This brief digression is for the purpose of showing that, to Subjective Idealism, the consciousness for which all exists is the consciousness which is called mind, Ego, "my being". The point which I wished to make was that this identification is self-contradictory, although it is absolutely necessary to this form of Idealsim. I shall be brief here in order not to make a simple matter appear complicated. How can consciousness which gives rese to the "two kinds" of consciousness be identified with either of them? How can the consciousness which in its primary aspect exists in time as a series of psychical events or states be the consciousness for which a permanent world of spacially related objects, in which "all sentient beings participate," exists? How can the "mind" which is defined by way of "contrast," which exists after the object world has been "subtracted" be the mind which is the whole, of which subject and object are alike elements? To state that the mind, in the first instance, is but the remainder from the totality of conscious experience "minus the object world, and to state also that that this object world is itself a part of mind." -- what is that but to state in terms a self-contradiction? Unless it be to stat that this way of looking at mind, "in the first instance," is but a partial and unreal way of looking at it, and that mind in truth is the unit of subject and object, one of which cannot be subtracted from the other, because it has absolutely no existence without the other. Is it not a self-contradiction to declare that the "scope of mental science" is subject consciousness or mind, and at the same time to declare that "both subject and object are parts of our being," are but "two kinds" of consciousness? Surely Psychology ought to be the science of our whole being, and of the whole consciousness. But no work can make the contradiction clearer than the mere statement of it. The only possible hypothesis upon which to reconcile the two statements that mind is consciousness with the object world subtracted, and that it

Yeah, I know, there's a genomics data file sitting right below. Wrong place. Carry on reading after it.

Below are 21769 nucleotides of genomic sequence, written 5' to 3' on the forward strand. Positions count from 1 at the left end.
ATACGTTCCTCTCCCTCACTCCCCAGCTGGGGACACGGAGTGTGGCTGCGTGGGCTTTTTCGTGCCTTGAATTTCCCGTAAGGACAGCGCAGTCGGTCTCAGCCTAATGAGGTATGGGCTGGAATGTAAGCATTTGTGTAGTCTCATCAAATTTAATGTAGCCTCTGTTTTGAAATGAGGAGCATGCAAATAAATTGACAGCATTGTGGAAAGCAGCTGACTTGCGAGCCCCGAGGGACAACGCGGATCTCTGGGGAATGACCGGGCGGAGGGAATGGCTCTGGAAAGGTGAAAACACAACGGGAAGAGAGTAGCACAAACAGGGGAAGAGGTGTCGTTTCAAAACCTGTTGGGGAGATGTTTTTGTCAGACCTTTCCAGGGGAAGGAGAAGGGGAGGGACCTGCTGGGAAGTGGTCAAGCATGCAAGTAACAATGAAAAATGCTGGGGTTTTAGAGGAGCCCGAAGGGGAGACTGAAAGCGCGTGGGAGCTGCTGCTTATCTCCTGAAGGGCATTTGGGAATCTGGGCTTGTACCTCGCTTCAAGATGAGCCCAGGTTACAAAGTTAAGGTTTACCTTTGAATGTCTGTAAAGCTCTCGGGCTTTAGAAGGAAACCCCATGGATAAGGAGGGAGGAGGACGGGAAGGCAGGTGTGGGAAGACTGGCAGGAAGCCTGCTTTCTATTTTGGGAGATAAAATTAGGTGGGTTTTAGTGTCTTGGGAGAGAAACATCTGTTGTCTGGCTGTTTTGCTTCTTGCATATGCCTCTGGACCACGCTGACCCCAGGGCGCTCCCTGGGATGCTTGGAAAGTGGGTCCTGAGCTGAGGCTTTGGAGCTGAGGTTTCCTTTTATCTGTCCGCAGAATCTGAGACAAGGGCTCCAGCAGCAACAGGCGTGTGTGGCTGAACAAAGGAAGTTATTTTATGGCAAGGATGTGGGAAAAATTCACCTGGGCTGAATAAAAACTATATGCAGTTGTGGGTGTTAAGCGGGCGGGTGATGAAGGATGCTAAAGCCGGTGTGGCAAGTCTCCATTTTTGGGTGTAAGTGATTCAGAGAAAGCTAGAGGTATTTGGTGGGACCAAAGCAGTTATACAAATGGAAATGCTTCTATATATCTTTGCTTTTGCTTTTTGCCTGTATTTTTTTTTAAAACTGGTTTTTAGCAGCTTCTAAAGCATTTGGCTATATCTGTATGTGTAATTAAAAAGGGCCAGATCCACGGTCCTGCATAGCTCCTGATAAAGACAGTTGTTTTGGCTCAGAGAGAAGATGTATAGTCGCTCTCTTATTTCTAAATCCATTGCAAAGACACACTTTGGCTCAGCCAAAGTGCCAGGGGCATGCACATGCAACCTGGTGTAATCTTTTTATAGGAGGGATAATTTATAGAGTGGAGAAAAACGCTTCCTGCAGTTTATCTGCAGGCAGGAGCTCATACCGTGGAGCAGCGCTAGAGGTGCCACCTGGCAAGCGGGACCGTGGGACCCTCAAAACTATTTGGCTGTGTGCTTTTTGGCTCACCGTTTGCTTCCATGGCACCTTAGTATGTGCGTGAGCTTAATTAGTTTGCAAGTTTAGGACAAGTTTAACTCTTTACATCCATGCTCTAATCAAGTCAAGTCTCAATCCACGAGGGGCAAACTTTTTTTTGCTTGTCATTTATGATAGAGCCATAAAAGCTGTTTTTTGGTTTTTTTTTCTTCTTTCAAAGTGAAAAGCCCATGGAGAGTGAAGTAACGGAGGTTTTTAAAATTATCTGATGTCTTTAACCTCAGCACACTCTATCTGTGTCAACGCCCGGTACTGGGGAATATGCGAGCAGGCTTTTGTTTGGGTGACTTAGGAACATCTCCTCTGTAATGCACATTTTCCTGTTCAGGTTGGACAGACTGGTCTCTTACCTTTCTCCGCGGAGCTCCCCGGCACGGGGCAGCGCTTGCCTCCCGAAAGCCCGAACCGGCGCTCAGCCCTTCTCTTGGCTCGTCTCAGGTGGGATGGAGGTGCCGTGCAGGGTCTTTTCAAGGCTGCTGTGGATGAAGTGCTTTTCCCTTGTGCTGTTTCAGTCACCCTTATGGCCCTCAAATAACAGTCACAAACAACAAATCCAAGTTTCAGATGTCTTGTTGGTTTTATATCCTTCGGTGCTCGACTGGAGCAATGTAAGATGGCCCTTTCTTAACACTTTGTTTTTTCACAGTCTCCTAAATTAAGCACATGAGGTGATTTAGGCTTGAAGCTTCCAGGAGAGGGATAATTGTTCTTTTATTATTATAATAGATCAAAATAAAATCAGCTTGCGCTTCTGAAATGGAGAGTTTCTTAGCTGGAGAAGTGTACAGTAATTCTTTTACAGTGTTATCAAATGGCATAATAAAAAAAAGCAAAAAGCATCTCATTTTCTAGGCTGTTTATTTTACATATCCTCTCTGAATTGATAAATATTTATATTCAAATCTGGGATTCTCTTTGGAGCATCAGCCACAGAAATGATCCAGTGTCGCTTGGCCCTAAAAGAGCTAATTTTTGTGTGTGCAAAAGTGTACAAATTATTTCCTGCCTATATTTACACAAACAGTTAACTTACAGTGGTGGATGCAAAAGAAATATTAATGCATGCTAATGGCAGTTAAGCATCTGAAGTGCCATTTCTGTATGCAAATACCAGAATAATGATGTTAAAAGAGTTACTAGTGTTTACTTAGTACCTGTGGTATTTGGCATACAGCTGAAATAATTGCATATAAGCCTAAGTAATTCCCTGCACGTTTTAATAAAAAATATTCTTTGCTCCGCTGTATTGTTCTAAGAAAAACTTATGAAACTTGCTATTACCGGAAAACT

(14) is the whole of our conscious experience, including both subject and object world, is that the term Mind is used in two entirely different senses in the two cases. In the first it must be individual mind, or consciousness, and in the second it must be absolute mind or consciousness, for and in which alone the individual or subject consciousness and the eternal world or object consciousness exist and get their reality.